The female character is introduced as a femme fatale, wearing a dress, hat, and sunglasses, smoking a cigarette, and possessing "voluptuous" red lips. Her presence, regardless of "action or agency", is meant to show that "she is the source of all the problems for the narrator". The femme fatale appearance at the beginning is replaced by a heroin chic appearance for the rest of the film.[3] The male antagonist appears in direct response to the "intrusion" of this female object of desire, recalling how in some noir films, the femme fatale appearance is a catalyst to the everyman's entry into "a criminal and dangerous world".[4] The female character is presented as "necessary but peripheral" since she is never fully aware of what is happening.[5] Cultural critic Henry Giroux describes the nature of Marla Singer as "an ultra-conservative version of post-1960s femininity that signifies the antithesis of domestic security, comfort, and sexual passitivity".[4] This brand of post-feminism ties into "commodities that call for and support constant body maintenance (femininity)". Marla Singer finds her commodities in others' laundry or thrift stores, so "she transgresses both through her sexual appetites and her flaunting of the consumption-oriented conventions of femininity".[5]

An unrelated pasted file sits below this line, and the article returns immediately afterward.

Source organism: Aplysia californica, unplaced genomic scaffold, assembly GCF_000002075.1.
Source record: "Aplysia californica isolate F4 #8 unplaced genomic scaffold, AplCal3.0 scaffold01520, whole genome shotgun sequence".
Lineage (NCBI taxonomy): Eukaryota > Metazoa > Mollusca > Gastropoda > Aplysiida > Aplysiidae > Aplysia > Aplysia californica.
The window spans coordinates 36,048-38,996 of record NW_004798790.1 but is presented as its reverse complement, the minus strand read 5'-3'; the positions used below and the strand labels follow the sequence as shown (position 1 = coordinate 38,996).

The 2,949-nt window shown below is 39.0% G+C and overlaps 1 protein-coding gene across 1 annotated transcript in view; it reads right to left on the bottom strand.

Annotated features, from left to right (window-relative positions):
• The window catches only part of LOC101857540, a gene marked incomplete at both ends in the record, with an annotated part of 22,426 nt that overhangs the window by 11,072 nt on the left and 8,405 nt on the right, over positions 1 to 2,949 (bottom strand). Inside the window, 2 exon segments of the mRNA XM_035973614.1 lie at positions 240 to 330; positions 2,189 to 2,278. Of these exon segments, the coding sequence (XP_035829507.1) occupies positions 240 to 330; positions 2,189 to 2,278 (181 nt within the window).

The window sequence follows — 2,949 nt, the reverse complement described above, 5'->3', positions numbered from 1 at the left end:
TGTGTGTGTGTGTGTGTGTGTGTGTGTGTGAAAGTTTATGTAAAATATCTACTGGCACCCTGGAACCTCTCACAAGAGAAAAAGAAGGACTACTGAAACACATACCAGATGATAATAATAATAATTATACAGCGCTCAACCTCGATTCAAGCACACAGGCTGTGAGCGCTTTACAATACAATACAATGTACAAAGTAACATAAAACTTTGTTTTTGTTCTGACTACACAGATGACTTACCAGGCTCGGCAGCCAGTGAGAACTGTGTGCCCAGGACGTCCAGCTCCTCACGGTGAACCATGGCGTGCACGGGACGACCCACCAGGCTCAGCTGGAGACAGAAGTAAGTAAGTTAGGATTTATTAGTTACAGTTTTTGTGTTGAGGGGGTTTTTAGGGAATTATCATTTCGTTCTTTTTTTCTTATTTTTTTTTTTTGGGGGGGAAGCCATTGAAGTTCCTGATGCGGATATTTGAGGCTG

Slumming trauma[edit]

Keith Gandal defines Fight Club as a "slumming trauma" in the sense that it falls between the genres of the sentimental slumming drama and the trauma film.[6] Sentimental slumming dramas avoid "the sordid" and "degraded environment and social interactions". They contain "wholesome" heroes,[7][8] who and whose counterparts usually have "young, beautiful faces and bodies" that do not bruise or do recover easily from bruising.[9] Examples of sentimental slumming dramas include Titanic, Shakespeare in Love, and Forrest Gump.[7] In contrast, trauma films have "a penchant for disfigurement and disease",[7] and they exhibit "blasted" nihilism in which the films' characters are paralyzed by trauma and even become "traumatizers" themselves.[10] Examples of trauma films include Gummo, Kids, and Welcome to the Dollhouse.[8][11]